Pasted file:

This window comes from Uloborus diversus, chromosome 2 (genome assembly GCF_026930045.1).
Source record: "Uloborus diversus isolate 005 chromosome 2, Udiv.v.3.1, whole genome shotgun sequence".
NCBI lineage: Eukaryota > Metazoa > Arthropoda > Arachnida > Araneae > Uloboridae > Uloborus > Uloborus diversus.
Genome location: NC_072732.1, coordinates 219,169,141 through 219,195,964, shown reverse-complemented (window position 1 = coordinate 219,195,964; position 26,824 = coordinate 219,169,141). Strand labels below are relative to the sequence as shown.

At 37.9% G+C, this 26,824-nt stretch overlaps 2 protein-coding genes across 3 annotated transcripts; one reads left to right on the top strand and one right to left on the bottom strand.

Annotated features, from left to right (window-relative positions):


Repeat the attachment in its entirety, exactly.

This window comes from Uloborus diversus, chromosome 2 (genome assembly GCF_026930045.1).
Source record: "Uloborus diversus isolate 005 chromosome 2, Udiv.v.3.1, whole genome shotgun sequence".
NCBI lineage: Eukaryota > Metazoa > Arthropoda > Arachnida > Araneae > Uloboridae > Uloborus > Uloborus diversus.
Genome location: NC_072732.1, coordinates 219,169,141 through 219,195,964, shown reverse-complemented (window position 1 = coordinate 219,195,964; position 26,824 = coordinate 219,169,141). Strand labels below are relative to the sequence as shown.

At 37.9% G+C, this 26,824-nt stretch overlaps 2 protein-coding genes across 3 annotated transcripts; one reads left to right on the top strand and one right to left on the bottom strand.

Annotated features, from left to right (window-relative positions):